These are some of the moments captured by a group of 35 professional photographers from Nepal, India and Bangladesh and posted on the Instagram feed NepalPhotoProject (NPP). The account went live on April 26, a day after the 7.8 magnitude earthquake struck the Himalayan nation and is an initiative by Nayantara Kakshapati, 33, Bhushan Shilpakar, 35, Sagar Chhetri, 24, and Kishor Sharma, 33, who run a platform for budding photographers called Photo.Circle in Kathmandu, and professional photographer Sumit Dayal, 33, also from Nepal. The account was meant as a platform to aggregate critical and accurate information about the earthquake and its aftermath.
What it has also created is a moving and evocative account of one of the worst natural disasters in recent times, putting human faces to the numbers. “When the quake hit, we thought this would be a good way to put out useful and credible information from people we know and trust on the ground, all under one banner,” says Delhi-based freelance writer Tara Bedi, 26, who is currently curating and editing all posts on NPP.
With thousands of followers, Bedi knows that NPP is different from other handles and Facebook pages. “‘Putting such a personal face on this tragedy’ was one of the comments on a picture,” says Bedi. “This gives us an idea of how much our followers appreciate our work.” In times like this, the visual medium becomes more important than words, Chhetri adds. “It was this realisation that prompted us to set up the Instagram account. It is our job to take reliable pictures and we wanted those images to become a medium for people to reach out and help.”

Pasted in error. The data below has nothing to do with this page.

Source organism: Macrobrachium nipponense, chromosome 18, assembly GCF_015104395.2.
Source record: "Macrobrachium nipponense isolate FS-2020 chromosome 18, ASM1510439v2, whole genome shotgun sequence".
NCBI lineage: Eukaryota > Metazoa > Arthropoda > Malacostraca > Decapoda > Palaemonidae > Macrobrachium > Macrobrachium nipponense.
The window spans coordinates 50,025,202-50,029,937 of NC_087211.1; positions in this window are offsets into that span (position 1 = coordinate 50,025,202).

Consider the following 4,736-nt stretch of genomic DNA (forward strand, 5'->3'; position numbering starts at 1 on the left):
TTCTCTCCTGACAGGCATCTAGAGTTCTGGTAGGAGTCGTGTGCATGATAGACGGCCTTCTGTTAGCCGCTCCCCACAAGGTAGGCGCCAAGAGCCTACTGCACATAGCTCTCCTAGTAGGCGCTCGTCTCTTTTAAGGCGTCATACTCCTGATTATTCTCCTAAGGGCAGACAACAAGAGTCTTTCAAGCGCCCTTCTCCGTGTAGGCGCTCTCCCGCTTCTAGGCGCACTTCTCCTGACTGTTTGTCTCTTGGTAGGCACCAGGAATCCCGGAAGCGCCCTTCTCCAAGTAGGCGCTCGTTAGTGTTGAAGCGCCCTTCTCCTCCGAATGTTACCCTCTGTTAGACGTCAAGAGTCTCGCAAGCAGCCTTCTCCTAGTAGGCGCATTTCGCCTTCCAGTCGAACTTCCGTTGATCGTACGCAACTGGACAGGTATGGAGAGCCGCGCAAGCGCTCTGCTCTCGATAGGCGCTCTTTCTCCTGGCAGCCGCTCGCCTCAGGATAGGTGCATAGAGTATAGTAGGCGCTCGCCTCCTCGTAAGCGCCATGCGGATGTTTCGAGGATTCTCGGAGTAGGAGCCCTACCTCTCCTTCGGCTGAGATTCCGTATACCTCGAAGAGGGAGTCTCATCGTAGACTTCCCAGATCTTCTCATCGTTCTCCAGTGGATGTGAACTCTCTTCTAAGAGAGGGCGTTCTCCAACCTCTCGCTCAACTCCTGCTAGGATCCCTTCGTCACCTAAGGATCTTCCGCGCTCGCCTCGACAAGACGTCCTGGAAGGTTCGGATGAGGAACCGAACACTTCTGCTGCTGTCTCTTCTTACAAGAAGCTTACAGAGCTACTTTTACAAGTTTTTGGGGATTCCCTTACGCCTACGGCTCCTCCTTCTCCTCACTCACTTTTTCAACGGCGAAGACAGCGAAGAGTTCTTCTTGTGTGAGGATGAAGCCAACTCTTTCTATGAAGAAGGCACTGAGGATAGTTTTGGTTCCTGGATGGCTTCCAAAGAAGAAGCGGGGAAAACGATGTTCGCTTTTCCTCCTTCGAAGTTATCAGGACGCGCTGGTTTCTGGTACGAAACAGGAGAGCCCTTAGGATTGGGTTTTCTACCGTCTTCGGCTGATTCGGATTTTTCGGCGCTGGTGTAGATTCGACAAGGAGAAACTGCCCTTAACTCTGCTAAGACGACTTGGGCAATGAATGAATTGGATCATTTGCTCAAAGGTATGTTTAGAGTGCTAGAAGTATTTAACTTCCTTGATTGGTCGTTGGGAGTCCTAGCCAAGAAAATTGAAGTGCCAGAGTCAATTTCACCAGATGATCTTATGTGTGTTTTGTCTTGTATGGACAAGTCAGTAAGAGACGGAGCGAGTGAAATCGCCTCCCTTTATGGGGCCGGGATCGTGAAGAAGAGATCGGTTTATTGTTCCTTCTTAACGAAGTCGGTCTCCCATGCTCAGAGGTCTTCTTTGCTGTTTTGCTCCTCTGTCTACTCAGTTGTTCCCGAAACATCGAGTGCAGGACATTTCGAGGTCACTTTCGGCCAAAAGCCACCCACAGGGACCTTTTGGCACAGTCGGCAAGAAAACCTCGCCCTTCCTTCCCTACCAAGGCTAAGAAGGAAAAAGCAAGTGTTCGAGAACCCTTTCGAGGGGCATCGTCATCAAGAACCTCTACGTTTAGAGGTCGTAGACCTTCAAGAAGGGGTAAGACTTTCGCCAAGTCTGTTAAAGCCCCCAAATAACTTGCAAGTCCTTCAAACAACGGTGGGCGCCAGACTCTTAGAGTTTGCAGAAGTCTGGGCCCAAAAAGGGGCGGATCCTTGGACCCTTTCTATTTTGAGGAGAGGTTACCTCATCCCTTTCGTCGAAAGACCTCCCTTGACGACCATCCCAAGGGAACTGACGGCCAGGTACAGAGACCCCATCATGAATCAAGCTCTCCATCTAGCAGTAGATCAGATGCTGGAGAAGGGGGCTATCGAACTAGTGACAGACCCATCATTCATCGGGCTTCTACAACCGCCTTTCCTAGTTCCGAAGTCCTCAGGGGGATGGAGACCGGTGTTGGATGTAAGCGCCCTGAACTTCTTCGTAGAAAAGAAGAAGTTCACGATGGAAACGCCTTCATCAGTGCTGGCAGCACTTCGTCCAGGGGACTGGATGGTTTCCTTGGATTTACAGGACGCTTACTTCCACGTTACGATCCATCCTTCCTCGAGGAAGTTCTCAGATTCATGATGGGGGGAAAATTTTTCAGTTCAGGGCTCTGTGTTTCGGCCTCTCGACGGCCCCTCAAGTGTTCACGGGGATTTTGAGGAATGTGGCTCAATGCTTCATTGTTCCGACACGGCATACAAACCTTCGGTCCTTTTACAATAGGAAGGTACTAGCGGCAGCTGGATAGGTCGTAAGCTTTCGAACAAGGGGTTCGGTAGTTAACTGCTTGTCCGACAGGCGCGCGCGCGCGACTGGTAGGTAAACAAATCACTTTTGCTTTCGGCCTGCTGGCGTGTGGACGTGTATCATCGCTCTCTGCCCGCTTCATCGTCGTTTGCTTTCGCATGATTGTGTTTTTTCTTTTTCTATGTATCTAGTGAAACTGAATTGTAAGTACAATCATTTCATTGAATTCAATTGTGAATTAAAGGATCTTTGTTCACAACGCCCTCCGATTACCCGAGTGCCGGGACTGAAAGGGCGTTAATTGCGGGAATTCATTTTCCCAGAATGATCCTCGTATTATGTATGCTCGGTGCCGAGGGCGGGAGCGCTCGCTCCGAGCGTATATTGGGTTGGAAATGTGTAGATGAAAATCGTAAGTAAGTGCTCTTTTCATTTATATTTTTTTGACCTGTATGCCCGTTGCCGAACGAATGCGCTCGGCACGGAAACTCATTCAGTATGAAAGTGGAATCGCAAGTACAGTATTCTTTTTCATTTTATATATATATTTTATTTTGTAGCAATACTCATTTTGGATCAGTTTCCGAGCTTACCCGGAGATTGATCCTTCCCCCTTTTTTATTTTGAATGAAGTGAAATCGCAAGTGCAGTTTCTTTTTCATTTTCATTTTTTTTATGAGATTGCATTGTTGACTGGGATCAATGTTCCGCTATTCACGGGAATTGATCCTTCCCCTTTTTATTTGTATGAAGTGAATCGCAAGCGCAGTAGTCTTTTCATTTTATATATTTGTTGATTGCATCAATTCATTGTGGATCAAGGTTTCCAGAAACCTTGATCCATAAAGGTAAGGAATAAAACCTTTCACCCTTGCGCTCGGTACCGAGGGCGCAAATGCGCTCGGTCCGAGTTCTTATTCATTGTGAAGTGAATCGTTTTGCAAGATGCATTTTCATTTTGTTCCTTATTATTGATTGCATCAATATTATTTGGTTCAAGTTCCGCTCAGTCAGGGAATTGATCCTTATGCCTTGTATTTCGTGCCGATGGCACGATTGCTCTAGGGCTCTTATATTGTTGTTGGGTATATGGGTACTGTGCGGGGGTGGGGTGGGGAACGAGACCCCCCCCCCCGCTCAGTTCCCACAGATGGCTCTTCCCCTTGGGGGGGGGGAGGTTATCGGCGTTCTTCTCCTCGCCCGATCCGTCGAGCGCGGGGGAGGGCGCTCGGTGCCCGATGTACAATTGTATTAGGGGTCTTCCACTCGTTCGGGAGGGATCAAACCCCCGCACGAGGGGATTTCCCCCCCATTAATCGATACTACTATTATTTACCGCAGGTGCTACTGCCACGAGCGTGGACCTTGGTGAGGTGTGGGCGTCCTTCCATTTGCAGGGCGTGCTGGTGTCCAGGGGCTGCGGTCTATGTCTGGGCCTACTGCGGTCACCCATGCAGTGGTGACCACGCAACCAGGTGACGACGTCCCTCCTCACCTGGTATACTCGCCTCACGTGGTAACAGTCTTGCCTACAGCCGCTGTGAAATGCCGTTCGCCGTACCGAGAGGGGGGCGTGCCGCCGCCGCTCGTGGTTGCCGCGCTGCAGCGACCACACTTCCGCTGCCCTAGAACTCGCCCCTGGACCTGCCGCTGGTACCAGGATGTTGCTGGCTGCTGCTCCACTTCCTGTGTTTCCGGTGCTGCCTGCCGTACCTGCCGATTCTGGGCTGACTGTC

Another factor was the unlimited space. “Instagram allows personal followers to sift through your images, providing a larger platform for the pictures to become visible,” says Prashant Vishwanathan, 33, a photojournalist from Delhi who has been reporting from Kirtinagar, Sindhupalchowk, Kathmandu and Lalitpur, all areas devastated by the quake. “Newspapers and other news media can carry very few photos as compared to social media.”
From New Baneshwor in Kathmandu, 28-year-old Nepalese photographer Shikhar Bhattarai posted a picture of a 95-year-old grandmother with a timeless smile on her face, discussing the last great temblor in Nepal with a relief worker – the 8-magnitude quake that also levelled homes and claimed thousands, in 1934. “There is no theme, just a mission to share, connect and keep the focus on the victims in Nepal,” says Bhattarai. “What we are beginning to realise is that it is not just the strength of the images that get responses, it is the stories they communicate,” says Bedi.
Old photos, a mirror and a clock hangs on a beam of a collapsed home in Bhaktapur. Photo by @shikharbhattarai
She was in her rented room with her grandson when the earthquake hit. “I have a knee problem so it was difficult for me to carry my grandson and run out of the room but I managed. But my house in Dhading (village near the epicenter) is no more.'” 84 year old Hajur Didi reading Mahabharata with her grandson in a shed opposite Maru Ganesh Temple of Kathmandu Durbar Square remembers about her ordeal. No one follows the path of Dharma, so is the cause of this disaster. She was 4 years old when the first mega earthquake hit Nepal.